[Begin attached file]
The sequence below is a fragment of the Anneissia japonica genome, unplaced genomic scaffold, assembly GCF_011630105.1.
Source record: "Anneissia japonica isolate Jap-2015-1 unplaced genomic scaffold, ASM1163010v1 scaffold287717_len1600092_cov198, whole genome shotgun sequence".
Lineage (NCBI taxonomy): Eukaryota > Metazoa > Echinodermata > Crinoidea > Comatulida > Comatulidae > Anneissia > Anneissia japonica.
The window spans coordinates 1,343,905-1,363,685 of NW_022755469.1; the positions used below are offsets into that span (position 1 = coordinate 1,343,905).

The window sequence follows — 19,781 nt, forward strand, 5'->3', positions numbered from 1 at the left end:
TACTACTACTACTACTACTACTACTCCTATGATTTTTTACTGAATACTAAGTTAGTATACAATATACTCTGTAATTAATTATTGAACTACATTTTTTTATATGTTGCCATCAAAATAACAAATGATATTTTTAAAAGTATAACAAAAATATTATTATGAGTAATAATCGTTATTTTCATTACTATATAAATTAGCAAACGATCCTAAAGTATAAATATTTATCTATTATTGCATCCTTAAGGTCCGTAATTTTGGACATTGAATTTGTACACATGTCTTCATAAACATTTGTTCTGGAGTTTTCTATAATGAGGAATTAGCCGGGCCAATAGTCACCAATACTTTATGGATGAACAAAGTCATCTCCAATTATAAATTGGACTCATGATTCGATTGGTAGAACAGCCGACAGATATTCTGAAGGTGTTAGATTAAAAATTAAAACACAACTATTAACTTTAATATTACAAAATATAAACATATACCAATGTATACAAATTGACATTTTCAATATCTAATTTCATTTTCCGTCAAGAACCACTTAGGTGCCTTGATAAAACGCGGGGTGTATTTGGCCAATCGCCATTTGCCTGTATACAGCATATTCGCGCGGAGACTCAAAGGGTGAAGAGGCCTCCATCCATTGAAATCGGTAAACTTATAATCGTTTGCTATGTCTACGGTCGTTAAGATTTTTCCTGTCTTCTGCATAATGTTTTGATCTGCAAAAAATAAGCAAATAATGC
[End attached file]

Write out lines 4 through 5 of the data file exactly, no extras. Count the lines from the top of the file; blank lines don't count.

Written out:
The window spans coordinates 1,343,905-1,363,685 of NW_022755469.1; the positions used below are offsets into that span (position 1 = coordinate 1,343,905).

The window sequence follows — 19,781 nt, forward strand, 5'->3', positions numbered from 1 at the left end: